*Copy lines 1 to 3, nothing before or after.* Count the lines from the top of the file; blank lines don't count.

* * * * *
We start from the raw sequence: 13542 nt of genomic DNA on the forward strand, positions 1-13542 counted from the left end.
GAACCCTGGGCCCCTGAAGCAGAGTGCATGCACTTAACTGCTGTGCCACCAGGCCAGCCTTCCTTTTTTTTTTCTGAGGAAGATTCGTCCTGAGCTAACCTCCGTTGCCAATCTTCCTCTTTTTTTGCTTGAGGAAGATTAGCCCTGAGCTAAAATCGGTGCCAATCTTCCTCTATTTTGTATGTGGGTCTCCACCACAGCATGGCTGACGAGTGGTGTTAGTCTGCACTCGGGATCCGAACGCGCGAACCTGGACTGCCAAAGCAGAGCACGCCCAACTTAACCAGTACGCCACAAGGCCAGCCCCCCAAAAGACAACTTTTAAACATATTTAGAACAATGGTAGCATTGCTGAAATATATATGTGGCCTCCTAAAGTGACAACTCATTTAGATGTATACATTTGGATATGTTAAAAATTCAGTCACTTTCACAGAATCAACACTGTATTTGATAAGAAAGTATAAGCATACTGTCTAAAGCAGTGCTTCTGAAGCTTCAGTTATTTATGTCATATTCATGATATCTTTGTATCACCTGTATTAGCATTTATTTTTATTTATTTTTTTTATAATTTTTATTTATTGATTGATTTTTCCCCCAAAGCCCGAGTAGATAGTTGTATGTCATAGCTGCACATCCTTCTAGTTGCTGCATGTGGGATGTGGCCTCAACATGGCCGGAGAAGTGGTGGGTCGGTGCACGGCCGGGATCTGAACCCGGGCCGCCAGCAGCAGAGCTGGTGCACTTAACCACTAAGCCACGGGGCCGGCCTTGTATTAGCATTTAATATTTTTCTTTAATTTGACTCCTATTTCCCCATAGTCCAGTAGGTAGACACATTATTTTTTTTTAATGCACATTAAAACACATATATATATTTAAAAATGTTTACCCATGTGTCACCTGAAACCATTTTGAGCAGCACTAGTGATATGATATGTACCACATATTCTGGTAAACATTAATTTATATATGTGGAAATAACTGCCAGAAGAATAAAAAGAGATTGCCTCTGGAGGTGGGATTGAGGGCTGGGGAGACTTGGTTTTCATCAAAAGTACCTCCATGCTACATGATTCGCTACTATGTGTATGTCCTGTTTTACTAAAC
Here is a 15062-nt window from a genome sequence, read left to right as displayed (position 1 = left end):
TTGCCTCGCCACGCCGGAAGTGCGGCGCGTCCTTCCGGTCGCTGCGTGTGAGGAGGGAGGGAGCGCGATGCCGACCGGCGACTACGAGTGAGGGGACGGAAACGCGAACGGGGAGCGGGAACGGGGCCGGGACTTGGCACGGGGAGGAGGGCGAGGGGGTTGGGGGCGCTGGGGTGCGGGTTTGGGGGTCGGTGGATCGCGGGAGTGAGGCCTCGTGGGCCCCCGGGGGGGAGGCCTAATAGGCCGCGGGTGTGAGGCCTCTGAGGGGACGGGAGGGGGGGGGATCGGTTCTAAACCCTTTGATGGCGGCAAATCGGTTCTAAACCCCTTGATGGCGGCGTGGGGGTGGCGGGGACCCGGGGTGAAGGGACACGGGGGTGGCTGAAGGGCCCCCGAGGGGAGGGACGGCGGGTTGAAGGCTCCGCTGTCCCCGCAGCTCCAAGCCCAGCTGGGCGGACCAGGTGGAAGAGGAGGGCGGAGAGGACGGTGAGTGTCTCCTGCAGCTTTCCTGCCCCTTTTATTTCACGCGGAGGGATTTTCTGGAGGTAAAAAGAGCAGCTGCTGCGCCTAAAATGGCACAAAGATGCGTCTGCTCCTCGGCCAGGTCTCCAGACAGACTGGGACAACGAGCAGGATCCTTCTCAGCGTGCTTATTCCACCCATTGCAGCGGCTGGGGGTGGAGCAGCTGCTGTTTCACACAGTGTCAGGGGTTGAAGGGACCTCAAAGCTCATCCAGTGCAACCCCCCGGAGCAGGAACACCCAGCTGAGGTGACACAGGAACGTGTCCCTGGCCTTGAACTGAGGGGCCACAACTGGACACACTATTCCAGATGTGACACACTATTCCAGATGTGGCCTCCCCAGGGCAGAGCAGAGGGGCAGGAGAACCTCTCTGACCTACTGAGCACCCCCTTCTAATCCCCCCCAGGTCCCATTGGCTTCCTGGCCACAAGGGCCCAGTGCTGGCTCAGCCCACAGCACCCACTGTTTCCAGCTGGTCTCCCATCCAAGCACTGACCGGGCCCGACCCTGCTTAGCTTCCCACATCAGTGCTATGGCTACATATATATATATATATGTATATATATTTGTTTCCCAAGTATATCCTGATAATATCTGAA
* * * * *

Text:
We start from the raw sequence: 13542 nt of genomic DNA on the forward strand, positions 1-13542 counted from the left end.
GAACCCTGGGCCCCTGAAGCAGAGTGCATGCACTTAACTGCTGTGCCACCAGGCCAGCCTTCCTTTTTTTTTTCTGAGGAAGATTCGTCCTGAGCTAACCTCCGTTGCCAATCTTCCTCTTTTTTTGCTTGAGGAAGATTAGCCCTGAGCTAAAATCGGTGCCAATCTTCCTCTATTTTGTATGTGGGTCTCCACCACAGCATGGCTGACGAGTGGTGTTAGTCTGCACTCGGGATCCGAACGCGCGAACCTGGACTGCCAAAGCAGAGCACGCCCAACTTAACCAGTACGCCACAAGGCCAGCCCCCCAAAAGACAACTTTTAAACATATTTAGAACAATGGTAGCATTGCTGAAATATATATGTGGCCTCCTAAAGTGACAACTCATTTAGATGTATACATTTGGATATGTTAAAAATTCAGTCACTTTCACAGAATCAACACTGTATTTGATAAGAAAGTATAAGCATACTGTCTAAAGCAGTGCTTCTGAAGCTTCAGTTATTTATGTCATATTCATGATATCTTTGTATCACCTGTATTAGCATTTATTTTTATTTATTTTTTTTATAATTTTTATTTATTGATTGATTTTTCCCCCAAAGCCCGAGTAGATAGTTGTATGTCATAGCTGCACATCCTTCTAGTTGCTGCATGTGGGATGTGGCCTCAACATGGCCGGAGAAGTGGTGGGTCGGTGCACGGCCGGGATCTGAACCCGGGCCGCCAGCAGCAGAGCTGGTGCACTTAACCACTAAGCCACGGGGCCGGCCTTGTATTAGCATTTAATATTTTTCTTTAATTTGACTCCTATTTCCCCATAGTCCAGTAGGTAGACACATTATTTTTTTTTAATGCACATTAAAACACATATATATATTTAAAAATGTTTACCCATGTGTCACCTGAAACCATTTTGAGCAGCACTAGTGATATGATATGTACCACATATTCTGGTAAACATTAATTTATATATGTGGAAATAACTGCCAGAAGAATAAAAAGAGATTGCCTCTGGAGGTGGGATTGAGGGCTGGGGAGACTTGGTTTTCATCAAAAGTACCTCCATGCTACATGATTCGCTACTATGTGTATGTCCTGTTTTACTAAAC
Here is a 15062-nt window from a genome sequence, read left to right as displayed (position 1 = left end):